The Boonville Jail
Historic Marker Project
Boonville was once a bustling pioneer town located in the center of Brazos County between the Brazos and Navasota Rivers. Although its lifespan was a mere 25 years, from 1841-1866, it formed the foundation of Brazos County. This area was traversed by Europeans in the late 1600s who built El Camino Real – the King’s Highway – through Texas along today’s northern border of the county. This area would eventually become known as Boonville and in 1841 became the county seat of Brazos County. When the Houston and Central Texas Railway located two miles west of Boonville in 1861, residents left for the newly formed community of “Bryan.” County offices and businesses moved from Boonville to Bryan, sealing the fate of the little town.
The town of Boonville saw many structures built to accommodate the needs of the citizens. One of the most notable and imposing structures was the county jail. It gained the reputation as being the “strongest jail in the Texas Republic,” and for good reason. The walls were thirty-two inches thick and of solid oak timber. The two rooms of the jail were placed one over the other; the lower room, known as the dungeon, was twelve feet square. A trap door thirty inches square in the middle of the upper room furnished the only possible means of entrance or exit from the room ten feet below. The roof and gable ends of this building (the attic) formed a room on the second floor, which was reached by an outside stairway from the ground. It was considered impossible for anyone to escape from this structure without help, especially from the lower room or dungeon.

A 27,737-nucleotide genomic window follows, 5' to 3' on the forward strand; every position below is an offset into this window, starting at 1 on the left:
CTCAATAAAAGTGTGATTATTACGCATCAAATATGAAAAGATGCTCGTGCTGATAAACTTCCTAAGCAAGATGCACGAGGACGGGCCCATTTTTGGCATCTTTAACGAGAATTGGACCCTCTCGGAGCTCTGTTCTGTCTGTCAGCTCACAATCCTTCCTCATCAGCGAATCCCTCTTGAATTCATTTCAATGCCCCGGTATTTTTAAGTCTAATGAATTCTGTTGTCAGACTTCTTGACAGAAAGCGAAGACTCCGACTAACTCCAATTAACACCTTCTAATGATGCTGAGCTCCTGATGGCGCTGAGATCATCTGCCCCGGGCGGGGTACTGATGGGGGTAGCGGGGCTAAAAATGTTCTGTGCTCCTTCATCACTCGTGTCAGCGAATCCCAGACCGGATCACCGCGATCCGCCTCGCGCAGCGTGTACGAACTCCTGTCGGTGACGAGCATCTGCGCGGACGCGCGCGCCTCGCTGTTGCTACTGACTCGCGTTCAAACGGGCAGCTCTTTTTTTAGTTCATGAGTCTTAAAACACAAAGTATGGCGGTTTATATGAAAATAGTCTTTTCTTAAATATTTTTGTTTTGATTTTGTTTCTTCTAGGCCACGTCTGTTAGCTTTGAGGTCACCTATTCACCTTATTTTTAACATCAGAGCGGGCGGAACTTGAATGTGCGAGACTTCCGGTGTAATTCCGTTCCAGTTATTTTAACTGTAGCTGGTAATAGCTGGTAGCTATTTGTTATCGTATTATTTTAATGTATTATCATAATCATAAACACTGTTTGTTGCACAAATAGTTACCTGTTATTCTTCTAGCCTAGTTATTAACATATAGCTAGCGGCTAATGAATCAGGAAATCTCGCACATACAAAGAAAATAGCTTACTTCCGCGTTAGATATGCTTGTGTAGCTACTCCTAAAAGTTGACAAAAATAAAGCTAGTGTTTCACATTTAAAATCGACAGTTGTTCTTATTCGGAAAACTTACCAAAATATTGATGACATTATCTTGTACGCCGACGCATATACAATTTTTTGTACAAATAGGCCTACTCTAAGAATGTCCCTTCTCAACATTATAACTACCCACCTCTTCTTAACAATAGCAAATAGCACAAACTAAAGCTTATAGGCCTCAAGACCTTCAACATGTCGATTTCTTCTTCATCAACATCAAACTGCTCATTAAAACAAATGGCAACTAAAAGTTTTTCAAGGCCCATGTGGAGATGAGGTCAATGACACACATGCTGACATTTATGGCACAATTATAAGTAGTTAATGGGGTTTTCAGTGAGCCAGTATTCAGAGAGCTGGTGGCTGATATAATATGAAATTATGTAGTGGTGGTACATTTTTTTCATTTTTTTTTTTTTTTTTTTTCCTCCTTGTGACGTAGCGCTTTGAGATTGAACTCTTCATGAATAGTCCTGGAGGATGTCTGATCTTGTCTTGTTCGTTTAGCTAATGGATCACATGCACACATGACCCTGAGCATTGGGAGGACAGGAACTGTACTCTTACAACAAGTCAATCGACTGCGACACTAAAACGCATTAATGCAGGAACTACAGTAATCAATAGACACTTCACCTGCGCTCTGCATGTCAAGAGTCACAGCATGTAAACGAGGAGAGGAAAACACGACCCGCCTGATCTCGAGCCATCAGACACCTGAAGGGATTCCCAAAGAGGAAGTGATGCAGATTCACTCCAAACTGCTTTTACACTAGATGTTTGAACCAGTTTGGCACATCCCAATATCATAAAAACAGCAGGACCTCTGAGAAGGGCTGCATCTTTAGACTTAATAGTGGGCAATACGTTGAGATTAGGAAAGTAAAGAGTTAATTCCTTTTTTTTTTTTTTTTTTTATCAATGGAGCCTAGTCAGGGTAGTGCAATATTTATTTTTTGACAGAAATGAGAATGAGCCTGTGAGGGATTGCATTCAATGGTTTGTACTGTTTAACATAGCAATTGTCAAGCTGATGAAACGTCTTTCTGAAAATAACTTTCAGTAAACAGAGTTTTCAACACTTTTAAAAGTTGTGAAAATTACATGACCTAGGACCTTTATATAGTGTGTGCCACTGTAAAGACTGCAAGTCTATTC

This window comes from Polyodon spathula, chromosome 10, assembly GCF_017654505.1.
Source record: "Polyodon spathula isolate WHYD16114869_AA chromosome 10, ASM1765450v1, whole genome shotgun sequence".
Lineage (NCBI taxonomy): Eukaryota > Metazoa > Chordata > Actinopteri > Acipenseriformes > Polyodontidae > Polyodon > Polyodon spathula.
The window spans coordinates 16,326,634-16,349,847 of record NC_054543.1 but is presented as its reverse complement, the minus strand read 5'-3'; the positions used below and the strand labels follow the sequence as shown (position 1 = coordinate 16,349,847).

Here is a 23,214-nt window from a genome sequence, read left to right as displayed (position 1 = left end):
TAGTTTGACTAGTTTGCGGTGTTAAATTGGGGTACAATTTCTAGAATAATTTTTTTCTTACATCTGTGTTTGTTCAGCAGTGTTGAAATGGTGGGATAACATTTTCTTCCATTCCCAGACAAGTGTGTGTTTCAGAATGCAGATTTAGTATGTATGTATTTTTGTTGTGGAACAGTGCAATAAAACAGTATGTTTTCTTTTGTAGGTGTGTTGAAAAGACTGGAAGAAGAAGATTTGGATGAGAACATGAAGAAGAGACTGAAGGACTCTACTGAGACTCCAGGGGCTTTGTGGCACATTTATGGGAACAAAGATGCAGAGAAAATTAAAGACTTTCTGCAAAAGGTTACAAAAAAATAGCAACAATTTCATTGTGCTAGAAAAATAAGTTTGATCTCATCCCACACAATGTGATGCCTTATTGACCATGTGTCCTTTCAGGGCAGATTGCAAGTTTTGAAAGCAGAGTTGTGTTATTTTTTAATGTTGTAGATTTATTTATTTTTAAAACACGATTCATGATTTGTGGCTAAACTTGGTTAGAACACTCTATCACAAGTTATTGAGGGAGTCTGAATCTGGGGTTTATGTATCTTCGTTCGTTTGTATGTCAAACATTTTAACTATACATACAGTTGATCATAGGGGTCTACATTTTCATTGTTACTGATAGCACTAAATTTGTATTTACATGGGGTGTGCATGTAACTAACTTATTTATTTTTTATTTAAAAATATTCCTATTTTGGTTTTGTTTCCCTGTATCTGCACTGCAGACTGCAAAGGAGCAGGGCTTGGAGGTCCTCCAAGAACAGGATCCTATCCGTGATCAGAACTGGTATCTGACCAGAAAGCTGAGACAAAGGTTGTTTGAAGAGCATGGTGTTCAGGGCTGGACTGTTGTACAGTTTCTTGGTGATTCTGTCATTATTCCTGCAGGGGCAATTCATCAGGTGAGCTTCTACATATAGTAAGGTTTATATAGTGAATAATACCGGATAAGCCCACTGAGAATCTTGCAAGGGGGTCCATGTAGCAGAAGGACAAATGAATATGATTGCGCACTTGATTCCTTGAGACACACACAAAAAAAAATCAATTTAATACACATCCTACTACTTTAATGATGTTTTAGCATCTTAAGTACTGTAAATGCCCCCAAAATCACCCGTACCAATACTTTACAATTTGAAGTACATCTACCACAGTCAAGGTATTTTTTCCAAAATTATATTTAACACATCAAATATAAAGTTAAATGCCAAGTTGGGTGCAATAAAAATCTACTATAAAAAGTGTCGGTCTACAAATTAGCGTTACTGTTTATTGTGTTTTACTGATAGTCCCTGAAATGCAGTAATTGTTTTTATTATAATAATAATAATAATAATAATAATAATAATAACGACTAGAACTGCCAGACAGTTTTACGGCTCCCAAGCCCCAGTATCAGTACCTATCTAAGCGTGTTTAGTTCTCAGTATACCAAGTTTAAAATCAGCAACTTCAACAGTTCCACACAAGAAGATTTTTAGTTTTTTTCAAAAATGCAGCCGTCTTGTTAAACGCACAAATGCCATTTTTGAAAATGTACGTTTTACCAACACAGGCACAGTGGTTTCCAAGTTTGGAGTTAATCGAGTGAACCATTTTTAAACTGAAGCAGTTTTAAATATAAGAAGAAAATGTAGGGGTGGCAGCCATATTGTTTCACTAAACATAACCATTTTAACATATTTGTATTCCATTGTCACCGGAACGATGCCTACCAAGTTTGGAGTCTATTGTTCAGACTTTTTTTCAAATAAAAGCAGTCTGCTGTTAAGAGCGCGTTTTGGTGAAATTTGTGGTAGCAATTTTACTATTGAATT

Although it was considered a physical impossibility for anyone to escape from this structure unaided, there were several escapes. One was an accused murderer brought to the jail from another county. One night, about midnight, one of worst storms ever experienced in the county hit Boonville. When the sheriff took in the prisoner’s breakfast next morning, he found the doors wide open, and the locks to both doors shattered. Nothing more was heard of the prisoner until the first day of the next term of court when he suddenly appeared before the judge and pleaded for trial or bail crying, “Please, shoot me, hang me, but just don’t send me back to that jail! Those fleas are drivin’ me outta my mind!” The jail was also was also said to be infested with lice.